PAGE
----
There are very few times in sports where an event transcends the boundaries of teams, allegiances, and rivalries. Last night, one of those moments occurred, and it changed the face of lacrosse forever.
Loyola's Joe Fletcher, Princeton's Tommy Schreiber, Duke's Jordan Wolf, and Albany's Miles and Lyle Thompson joined friends, family, and lacrosse fans in Washington, D.C. for the presentation of the 14th annual Tewaaraton Award. Explained to newcomers or non-fans as "the Heisman of Lacrosse", the Tewaaraton (which means 'lacrosse' in Mohawk), goes to the top player in NCAA Divsion I Lacrosse as voted by a committee made up of ten college coaches. Former Wahoo standouts Chris Rotelli (2003), Matt Ward (2006), and Steele Stanwick (2011) have won the prestigious award, all following National Championship seasons. Virginia's three recipients match Syracuse for the most in the award's short history. Cavalier Head Coach Dom Starsia is a member of the Men's Selection Committee, along with coaches like Bill Tierney (Denver), Mike Pressler (Bryant), and Lars Tiffany (Brown).
History was made two-fold last evening as Lyle and Miles became the first ever co-champions in award history, as well as the first ever Native American recipients. In order for that feat to be achieved, all ten members of the committee had to unanimously agree on the tie, something no one could predict, but everyone agreed with.
When was the last time 10 lacrosse coaches did ANYTHING unanimously?— Terry Foy (@TerenceFoy) May 30, 2014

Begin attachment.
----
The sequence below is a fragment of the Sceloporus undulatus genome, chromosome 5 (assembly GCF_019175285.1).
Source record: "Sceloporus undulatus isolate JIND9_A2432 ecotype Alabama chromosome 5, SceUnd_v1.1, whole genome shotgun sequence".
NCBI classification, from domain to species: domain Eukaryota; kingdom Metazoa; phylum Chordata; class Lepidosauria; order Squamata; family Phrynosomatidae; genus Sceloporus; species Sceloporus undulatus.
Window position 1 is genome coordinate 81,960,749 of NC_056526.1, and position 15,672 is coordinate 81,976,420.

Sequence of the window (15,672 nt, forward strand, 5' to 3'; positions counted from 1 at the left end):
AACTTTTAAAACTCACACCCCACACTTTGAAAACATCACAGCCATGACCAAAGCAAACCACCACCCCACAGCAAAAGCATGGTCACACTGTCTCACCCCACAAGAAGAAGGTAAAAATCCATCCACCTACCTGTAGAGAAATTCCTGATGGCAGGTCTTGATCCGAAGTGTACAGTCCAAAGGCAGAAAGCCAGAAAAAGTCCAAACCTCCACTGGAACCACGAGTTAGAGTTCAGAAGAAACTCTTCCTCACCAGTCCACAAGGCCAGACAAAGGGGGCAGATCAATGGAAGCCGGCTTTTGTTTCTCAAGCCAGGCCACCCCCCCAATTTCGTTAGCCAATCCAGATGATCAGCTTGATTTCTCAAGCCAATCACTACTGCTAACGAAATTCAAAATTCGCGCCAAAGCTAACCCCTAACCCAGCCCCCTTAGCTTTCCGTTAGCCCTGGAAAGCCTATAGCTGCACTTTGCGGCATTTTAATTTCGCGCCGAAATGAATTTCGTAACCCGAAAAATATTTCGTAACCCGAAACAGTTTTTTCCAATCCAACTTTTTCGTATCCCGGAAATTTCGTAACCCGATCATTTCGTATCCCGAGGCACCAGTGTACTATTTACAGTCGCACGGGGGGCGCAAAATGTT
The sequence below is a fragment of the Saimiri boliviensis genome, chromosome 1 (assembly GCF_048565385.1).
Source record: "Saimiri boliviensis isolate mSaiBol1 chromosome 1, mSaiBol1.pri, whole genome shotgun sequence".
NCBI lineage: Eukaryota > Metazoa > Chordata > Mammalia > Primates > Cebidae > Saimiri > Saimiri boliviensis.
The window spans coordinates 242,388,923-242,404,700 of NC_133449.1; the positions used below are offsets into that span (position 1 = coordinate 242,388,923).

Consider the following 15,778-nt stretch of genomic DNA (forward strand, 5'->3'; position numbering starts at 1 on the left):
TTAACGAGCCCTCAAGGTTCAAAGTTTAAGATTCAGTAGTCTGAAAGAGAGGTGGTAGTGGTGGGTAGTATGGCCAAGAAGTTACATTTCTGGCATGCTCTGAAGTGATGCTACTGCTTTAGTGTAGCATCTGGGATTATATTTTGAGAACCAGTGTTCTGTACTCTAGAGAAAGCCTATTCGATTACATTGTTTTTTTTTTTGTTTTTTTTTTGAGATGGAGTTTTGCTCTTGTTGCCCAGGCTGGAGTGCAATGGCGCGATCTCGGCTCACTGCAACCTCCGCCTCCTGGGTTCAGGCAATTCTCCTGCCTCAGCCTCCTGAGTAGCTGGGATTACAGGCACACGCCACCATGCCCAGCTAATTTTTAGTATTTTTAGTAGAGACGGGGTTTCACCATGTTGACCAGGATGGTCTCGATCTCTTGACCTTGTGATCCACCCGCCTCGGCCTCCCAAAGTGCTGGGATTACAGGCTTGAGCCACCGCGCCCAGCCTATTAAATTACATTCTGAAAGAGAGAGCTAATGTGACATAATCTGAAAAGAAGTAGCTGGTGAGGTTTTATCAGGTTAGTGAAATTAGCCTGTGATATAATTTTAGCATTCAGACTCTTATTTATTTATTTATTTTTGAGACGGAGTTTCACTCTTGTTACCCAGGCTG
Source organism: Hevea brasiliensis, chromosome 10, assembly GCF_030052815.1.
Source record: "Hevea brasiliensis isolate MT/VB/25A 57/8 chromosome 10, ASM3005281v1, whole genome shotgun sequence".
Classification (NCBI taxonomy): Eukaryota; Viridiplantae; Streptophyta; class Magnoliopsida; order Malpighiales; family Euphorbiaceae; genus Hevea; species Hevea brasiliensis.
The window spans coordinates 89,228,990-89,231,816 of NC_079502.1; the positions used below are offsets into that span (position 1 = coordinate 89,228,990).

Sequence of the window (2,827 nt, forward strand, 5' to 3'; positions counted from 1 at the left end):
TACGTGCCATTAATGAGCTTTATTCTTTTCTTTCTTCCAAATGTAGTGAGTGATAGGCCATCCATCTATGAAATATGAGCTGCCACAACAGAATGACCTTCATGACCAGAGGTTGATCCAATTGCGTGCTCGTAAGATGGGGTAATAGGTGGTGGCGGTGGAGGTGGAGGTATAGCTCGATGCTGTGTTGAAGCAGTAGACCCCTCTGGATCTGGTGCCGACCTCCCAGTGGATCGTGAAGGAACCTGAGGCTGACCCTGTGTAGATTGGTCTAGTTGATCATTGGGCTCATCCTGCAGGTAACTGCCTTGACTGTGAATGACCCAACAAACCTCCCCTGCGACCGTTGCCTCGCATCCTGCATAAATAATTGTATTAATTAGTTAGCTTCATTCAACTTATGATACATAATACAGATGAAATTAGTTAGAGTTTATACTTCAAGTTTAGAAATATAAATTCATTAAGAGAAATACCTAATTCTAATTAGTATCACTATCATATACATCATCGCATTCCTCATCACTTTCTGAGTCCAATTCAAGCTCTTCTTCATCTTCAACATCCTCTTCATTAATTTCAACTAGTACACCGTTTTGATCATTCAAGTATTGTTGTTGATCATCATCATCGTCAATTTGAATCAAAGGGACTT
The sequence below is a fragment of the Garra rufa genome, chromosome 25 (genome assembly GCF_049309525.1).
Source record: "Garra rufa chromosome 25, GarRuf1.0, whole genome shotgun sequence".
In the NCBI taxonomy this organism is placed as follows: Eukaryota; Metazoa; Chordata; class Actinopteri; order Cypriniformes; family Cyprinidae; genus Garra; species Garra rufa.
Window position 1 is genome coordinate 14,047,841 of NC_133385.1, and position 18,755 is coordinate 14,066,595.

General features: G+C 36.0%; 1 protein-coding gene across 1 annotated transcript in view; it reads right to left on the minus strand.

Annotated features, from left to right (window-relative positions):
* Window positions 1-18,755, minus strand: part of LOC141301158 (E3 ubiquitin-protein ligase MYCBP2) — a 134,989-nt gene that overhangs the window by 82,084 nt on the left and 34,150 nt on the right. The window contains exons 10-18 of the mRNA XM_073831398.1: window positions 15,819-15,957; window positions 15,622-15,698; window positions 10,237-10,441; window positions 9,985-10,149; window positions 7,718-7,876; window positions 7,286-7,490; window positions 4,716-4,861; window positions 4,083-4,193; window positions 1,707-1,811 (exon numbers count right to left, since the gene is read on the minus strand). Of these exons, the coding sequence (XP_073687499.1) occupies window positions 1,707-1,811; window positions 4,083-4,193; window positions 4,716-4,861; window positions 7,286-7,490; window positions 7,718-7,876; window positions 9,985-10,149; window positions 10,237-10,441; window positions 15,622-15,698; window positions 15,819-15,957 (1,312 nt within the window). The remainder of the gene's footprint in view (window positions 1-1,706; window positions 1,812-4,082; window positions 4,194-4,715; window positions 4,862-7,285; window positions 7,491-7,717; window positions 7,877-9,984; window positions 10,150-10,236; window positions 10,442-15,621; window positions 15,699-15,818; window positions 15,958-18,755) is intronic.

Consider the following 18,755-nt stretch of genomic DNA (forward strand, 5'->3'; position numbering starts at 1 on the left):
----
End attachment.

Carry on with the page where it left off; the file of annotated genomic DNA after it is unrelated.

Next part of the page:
What the Thompsons have achieved this past year is, for the lack of a better word, amazing. Miles, a 23 year old senior for the Great Danes, and Lyle, a 21 year old junior, combined to become the only same-team duo to break 100 points in the same season.
Miles finished with 82 goals and 37 assists for a cool 119 points, which would have led the nation if not for little brother Lyle, who tallied 51 scores and 77 assists for 128 points. Both Thompsons broke the NCAA record for points in a season, set by Steve Marohl from UMBC by way of 114 points in 1992.
Albany led Division I in scoring this season (surprise, surprise), putting up an impressive 15.95 goals per game. Miles led the nation with 4.56 goals per game, Lyle led with 4.28 assists per game, and the duo went one and two in points per game with Lyle's 7.11 in first and Miles's 6.61 in second.
While many anticipated Lyle taking the award for his record breaking season, no one would have batted an eye if older brother Miles swooped in for the steal. The tie is better than anyone could have hoped for.
At Albany, the Thompsons, along with their cousin Ty, accounted for 61% of the goals scored by the Great Danes, as well as a staggering 75% of their assists for the season.
Against Harvard, Miles scored eight goals. Three of them were behind the back.
This compilation of Lyle's feats does it much more justice than typing could ever do:
In a time where "Duke Lacrosse" still makes people think 'rape scandal' rather than Casey Carroll, and the public still leans towards the prepster, self-entitled image, players like Miles and Lyle have been a welcome change to the culture.
The Thompsons featured in many news outlets throughout the country this season, breaking through on the main stage more than any players in recent memory. Their dedication to the 'Creator's Game' and style of play made them fan favorites and dared you not to find them refreshing and entertaining at the same time.
Back in March, the New York times featured the Thompson Trio on the front page. NPR got in on the action, and so did Policy Mic. They have been a mainstay at Inside Lacrosse (LOVE the photos from IL's Casey Vock), and even ESPN's home page noted their nomination as finalists and their record breaking. USA Today? Why not.
SportsCenter even aired a piece on the Thompson Trio and their bond with the Creator's Game in a recent Sports Center Featured piece called 'Spirit of the Game'. Check it out...it's worth the watch.
So, congratulations to Lyle and Miles on their impressive achievements. This award could not have gone to a more deserving duo.